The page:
The money lost on talent attrition, figurehead recruitment, and poorly executed digital projects should shift to the education and development of current employees.

There are a few largely agreed-upon steps that can make an immediate impact. If you’re part of an agency or brand that is stuck, then march into your boss’s office or raise your hand at the next town hall and suggest the following changes. By the way, this will not necessarily make you popular, but it will make you right.


How many UX experts do you have at your agency, and how are they utilized? An agency must have user experience, interaction design, and information architecture front and center. UX experts are not easy to find, but heavy hitters in this area will transform ideas that are impossible to ideas that are reality. A good UX professional solves for both business and user needs. Don’t hire just one UX lead and expect an impact. Ask your established strategy or planning department to "major" in UX and watch what happens.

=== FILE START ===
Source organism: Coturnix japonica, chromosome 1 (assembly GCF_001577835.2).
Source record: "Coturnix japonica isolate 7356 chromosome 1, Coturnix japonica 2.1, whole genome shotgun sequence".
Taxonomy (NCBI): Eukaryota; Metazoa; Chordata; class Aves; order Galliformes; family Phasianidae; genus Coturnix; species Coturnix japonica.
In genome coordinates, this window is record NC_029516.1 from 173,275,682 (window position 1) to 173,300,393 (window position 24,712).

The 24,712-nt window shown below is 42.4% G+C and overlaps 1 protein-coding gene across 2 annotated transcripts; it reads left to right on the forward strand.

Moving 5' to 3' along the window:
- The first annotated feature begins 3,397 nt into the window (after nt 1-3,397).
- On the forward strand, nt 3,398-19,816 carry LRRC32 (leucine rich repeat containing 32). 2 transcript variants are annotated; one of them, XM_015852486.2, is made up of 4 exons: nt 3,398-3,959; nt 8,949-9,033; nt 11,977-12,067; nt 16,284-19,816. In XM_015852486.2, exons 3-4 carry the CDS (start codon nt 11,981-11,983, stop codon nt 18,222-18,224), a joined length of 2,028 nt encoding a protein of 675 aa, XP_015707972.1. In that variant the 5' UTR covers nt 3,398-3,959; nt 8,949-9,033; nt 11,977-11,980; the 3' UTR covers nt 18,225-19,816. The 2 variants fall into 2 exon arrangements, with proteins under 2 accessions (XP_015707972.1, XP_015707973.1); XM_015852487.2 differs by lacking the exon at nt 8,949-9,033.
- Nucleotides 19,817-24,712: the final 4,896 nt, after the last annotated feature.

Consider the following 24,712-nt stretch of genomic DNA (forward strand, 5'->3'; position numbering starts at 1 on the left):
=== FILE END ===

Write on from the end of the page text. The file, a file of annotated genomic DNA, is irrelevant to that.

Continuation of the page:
Are there just a few digital experts at your agency who act as consultants internally? A couple of digital experts are not going to change an agency. Stop hiring one or two recycled digital leaders and expect to get results. A few individuals will not create sustainable digital change. Think of your pool of experts not as a separate department or a "call in the experts when needed" group. Require that every single employee have working knowledge of digital. Map out the village and invest in them.